Currying in Rust

Hi, I am building a collection of functional programming practices in Rust and I found currying syntax in Rust is particularly difficult to deal with at the moment.

There are ways to improve the syntax but without incorporating any macros, it would look like

fn add(x: i32) -> impl Fn(i32)-> i32 {
    return move |y| x + y;
}

I thought it would be nice to write a curried function like below

fn add(x: i32) -> fn(y: 32) -> i32 { // or omit the return type
  // Automatically resolves the scope of both x and y.
  // Also automatically move the ownership of x to `fn(y: i32)`
  return x + y;
}

inline function style

let add = | x: i32 | -> | y: i32 | { x + y }

Then you can use the curried methods like

let add_1 = add(1);
add_1(2); // 3

This is a different proposal to the previous curried function proposal by iopq (Auto-currying in Rust), which primarily proposes automatic currying instead of manual currying.

Please let me know your thought.

Note that inline can already just be this, which is surprisingly terse:

let foo = |x| move |y| x + y;
let bar = foo(3);
dbg!(bar(10));

One thing that currying for Rust will need to deal with is the FnOnce/Fn/FnMut distinction. The example given just uses Copy types, but what if I want to change it to String?

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Note that the inline curry almost works: let add = |x| move |y| x + y; is pefectly correct. Iff x is obviously used by move, then the move annotation for the inner closure isn’t required.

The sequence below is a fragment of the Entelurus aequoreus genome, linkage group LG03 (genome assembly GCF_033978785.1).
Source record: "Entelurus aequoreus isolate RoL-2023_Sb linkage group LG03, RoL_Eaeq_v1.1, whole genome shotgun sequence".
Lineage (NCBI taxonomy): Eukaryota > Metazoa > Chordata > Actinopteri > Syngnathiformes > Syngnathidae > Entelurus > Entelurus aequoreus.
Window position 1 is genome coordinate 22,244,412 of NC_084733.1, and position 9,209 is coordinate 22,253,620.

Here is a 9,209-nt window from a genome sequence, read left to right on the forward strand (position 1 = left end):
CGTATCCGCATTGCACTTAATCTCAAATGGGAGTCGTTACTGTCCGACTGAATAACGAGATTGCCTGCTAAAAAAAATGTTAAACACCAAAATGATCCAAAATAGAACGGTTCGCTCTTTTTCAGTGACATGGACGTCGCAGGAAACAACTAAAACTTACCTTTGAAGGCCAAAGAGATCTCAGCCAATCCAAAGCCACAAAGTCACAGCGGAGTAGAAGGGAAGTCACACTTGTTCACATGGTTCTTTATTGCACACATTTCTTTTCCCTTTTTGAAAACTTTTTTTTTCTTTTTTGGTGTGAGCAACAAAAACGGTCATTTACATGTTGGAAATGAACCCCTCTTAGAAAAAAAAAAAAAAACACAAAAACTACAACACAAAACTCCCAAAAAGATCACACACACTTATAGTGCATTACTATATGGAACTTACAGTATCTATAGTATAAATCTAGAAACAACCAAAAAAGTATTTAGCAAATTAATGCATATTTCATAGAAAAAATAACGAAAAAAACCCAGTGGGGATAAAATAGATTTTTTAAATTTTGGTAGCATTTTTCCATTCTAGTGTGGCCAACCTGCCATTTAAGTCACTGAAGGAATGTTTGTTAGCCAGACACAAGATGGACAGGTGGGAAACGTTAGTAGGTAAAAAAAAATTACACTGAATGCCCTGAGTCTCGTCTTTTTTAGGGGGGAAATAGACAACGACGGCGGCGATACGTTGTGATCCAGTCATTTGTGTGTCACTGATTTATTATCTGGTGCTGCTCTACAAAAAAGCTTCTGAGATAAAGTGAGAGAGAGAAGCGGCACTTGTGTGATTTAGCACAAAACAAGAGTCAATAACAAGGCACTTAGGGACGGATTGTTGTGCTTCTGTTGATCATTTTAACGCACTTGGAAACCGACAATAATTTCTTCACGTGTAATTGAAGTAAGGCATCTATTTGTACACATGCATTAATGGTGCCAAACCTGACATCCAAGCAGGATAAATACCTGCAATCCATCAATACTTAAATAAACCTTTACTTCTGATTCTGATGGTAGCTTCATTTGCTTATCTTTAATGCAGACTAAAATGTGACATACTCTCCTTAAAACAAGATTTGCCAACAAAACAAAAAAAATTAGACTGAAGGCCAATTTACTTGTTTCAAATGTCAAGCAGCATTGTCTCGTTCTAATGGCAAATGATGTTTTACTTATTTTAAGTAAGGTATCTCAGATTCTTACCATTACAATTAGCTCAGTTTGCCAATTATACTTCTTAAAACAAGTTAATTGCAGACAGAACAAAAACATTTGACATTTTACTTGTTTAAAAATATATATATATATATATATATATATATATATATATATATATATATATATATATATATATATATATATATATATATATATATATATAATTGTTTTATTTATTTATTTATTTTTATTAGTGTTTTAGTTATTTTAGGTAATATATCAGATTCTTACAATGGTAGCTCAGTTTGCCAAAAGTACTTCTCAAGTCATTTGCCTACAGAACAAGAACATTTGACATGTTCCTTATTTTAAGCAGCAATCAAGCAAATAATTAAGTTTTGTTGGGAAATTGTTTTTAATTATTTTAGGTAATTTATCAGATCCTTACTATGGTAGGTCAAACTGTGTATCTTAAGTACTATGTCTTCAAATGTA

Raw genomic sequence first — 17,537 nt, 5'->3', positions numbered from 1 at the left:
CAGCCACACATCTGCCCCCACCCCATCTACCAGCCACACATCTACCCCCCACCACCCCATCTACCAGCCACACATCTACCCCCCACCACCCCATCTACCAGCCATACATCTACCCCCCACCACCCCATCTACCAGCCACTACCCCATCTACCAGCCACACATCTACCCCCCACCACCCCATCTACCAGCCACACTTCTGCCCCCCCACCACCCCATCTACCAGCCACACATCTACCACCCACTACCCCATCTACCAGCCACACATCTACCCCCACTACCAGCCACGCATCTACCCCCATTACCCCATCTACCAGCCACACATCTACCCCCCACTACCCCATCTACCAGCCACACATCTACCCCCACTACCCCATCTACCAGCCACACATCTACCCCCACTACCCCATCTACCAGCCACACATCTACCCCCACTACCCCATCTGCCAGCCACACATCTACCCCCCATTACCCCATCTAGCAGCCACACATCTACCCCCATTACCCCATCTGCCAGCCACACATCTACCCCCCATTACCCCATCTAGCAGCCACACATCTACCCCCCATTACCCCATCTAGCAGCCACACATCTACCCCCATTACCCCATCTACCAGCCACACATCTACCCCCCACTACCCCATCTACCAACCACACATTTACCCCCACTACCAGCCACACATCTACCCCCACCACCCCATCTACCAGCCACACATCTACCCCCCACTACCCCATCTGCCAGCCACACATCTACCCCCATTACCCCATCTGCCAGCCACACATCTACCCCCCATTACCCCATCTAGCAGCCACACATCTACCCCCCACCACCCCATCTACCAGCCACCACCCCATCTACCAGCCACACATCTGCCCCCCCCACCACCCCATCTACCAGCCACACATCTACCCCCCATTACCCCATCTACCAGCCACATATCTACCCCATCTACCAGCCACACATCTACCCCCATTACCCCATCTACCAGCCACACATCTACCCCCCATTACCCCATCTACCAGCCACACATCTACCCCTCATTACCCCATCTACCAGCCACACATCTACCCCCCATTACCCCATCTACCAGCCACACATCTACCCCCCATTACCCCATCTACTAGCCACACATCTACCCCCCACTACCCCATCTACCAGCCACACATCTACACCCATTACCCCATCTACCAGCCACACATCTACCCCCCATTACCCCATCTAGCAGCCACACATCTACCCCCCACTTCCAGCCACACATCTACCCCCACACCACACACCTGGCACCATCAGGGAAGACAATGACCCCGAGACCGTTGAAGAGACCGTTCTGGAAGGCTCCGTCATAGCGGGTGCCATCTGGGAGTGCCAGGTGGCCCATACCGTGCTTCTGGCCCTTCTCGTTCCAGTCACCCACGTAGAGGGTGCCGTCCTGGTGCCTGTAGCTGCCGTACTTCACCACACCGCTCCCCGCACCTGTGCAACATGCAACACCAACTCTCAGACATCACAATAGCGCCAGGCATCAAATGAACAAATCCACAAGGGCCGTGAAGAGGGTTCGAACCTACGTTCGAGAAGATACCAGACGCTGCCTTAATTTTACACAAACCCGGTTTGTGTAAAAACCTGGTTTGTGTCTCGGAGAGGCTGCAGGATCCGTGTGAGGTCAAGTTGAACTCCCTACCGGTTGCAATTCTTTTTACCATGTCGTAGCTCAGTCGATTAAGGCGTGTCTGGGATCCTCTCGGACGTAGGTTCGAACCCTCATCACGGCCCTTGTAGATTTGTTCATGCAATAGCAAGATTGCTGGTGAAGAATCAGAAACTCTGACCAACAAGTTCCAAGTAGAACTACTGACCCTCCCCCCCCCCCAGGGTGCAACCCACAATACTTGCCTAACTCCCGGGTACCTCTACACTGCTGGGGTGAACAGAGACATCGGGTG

That said, a proposal to add first class currying syntax would have to explain how currying benefits Rust. I personally find a more explicit curried style, with fn add(x, y) and when I want to “curry it” I do |y| add(my_x, y), to be unintrusive and very obvious as to what’s going on.

Return position impl Trait also makes the stable syntax honestly very close to the ideal, while exposing the costs quite clearly. Honestly, the only sugar I’d add is inlining the parameter names to the header to avoid separating them from their types like what a heavily curried function would look like on stable:

fn foo(a: A) -> impl FnOnce(B) -> impl FnOnce(C) -> impl FnOnce(D) -> impl FnOnce(E) -> F {
    |b| |c| |d| |e| {
        // "actual" fn body
        unimplemented!()
    }
}
1 Like

Currying is only truly useful in the presence of a standard library that is built for it, i.e., where there is a consistent choice of parameter order made in concert with “we have currying”. Unfortunately, most of Rust’s combinators are fn(Self, F) -> F(Self), rather than being swapped like in Haskell. Permuting parameters (I think Haskell has swap?) isn’t really an option, since that either incurs an extra call (if cross-translation unit) or duplicates an entire function (if LLVM inlines you), which makes binary size quite sad.

Suppose you can partially apply arbitrary parameters. If you could write

|..| f(a, _, b, c);  // You need some sigil like |..| to 
                     // indicate partial application; otherwise your
                     // grammar is sad.
// becomes
|$0| f(a, $0, b, c);

then you’re probably in better shape. However, you are not going to be terrifically happy here, since you’ve won approximately nothing in terms of readability, and probably lost a lot, since you’ve introduced a place where people will be tempted to code-golf.

6 Likes